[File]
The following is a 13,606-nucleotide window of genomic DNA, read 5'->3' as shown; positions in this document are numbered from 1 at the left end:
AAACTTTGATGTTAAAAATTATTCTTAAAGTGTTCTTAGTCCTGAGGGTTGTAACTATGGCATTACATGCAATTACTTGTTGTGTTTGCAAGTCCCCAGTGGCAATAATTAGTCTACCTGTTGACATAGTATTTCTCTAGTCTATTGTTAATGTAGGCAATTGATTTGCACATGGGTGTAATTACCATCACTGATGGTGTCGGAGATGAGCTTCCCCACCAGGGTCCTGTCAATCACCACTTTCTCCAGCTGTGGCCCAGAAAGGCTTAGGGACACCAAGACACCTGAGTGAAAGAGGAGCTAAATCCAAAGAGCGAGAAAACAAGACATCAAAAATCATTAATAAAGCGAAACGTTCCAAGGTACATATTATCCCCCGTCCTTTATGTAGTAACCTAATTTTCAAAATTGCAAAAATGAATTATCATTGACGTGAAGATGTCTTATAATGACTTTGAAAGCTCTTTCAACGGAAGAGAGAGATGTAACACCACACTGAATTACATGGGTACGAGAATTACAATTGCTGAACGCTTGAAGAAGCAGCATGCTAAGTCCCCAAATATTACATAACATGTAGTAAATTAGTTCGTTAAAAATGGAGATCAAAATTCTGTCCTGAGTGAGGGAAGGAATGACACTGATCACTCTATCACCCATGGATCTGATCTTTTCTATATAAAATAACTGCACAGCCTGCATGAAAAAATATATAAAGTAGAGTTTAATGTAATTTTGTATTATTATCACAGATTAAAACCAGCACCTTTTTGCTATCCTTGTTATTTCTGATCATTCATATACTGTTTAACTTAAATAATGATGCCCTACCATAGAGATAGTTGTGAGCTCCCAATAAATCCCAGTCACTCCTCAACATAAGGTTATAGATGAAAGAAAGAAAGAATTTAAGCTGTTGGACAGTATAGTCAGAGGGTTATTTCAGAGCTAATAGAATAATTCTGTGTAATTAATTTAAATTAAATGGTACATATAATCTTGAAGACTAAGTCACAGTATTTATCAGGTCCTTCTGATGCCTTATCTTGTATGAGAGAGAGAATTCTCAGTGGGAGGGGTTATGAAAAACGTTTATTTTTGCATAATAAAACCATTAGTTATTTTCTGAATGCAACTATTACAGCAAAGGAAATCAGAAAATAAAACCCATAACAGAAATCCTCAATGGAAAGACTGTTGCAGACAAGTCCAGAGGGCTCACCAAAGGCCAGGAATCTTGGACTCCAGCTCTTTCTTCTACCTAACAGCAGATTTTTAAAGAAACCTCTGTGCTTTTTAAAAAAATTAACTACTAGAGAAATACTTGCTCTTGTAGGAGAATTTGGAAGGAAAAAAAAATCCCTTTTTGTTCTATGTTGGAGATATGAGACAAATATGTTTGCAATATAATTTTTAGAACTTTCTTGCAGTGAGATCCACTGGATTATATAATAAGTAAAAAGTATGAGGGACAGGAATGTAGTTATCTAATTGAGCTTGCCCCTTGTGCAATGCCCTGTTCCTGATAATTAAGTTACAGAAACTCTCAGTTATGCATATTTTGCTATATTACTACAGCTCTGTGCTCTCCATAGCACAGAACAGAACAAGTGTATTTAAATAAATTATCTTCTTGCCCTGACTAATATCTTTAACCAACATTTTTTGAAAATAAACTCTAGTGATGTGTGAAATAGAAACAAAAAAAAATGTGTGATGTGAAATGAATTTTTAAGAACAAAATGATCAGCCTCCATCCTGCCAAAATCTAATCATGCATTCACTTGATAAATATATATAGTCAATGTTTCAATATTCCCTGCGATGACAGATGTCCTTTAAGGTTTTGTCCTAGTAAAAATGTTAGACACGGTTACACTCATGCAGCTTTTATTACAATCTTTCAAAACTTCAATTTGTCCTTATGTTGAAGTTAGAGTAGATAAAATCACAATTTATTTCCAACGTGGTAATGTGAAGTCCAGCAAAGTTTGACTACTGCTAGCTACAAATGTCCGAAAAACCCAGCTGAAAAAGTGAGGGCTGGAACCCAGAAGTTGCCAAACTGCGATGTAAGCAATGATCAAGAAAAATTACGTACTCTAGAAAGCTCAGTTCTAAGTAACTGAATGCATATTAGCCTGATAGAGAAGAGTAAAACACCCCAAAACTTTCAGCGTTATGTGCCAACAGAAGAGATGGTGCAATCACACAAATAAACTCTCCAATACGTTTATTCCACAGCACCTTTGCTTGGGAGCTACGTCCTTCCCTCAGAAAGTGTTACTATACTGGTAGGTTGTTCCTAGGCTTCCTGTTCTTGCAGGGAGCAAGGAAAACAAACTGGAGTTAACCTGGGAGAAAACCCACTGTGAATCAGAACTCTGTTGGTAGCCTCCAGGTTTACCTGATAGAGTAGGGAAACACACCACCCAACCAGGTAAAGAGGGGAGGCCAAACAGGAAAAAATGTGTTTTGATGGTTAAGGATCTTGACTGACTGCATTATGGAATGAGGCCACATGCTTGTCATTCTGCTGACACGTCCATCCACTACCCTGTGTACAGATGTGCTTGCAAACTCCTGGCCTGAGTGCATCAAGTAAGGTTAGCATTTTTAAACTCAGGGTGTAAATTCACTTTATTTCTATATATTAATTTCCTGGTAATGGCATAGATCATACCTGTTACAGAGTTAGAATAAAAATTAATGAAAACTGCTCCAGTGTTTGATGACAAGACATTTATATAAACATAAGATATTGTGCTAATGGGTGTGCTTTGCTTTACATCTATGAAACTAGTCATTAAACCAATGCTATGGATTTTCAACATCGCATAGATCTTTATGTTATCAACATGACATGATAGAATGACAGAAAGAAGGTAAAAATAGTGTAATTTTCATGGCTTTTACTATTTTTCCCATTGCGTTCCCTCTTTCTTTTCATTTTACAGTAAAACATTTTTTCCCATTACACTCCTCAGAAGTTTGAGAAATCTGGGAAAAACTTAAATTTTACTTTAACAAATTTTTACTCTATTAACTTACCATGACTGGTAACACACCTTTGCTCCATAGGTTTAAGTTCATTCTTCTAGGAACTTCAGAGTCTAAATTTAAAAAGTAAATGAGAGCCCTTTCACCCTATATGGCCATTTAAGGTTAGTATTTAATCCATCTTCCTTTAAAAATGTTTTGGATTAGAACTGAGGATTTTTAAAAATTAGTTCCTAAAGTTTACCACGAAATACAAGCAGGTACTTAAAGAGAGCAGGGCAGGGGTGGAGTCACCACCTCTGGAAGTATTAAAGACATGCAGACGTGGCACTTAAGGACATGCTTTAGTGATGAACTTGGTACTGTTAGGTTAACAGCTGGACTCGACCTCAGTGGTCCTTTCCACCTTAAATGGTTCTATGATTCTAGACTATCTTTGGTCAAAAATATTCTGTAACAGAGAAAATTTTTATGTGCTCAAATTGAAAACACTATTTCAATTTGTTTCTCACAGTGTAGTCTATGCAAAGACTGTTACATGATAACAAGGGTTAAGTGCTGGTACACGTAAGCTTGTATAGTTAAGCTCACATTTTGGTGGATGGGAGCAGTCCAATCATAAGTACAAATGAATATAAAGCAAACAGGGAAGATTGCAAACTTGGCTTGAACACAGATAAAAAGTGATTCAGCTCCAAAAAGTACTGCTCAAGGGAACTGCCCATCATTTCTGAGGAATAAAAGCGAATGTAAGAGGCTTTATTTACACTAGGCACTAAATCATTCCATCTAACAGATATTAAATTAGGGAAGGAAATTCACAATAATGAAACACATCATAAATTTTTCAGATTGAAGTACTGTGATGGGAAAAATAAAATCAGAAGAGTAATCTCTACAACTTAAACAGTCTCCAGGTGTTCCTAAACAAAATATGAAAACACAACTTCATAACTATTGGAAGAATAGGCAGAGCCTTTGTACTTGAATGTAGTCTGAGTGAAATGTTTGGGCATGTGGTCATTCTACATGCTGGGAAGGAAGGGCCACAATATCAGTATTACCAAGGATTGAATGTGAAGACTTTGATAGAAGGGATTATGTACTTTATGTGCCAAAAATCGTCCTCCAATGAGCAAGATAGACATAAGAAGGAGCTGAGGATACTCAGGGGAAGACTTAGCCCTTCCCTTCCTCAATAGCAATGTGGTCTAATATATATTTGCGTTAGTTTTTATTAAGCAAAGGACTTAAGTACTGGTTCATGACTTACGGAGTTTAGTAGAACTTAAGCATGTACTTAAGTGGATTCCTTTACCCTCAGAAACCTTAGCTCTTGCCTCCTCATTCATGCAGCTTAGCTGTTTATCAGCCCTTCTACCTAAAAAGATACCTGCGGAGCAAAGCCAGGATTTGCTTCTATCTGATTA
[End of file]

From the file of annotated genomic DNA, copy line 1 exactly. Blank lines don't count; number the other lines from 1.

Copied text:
The following is a 13,606-nucleotide window of genomic DNA, read 5'->3' as shown; positions in this document are numbered from 1 at the left end: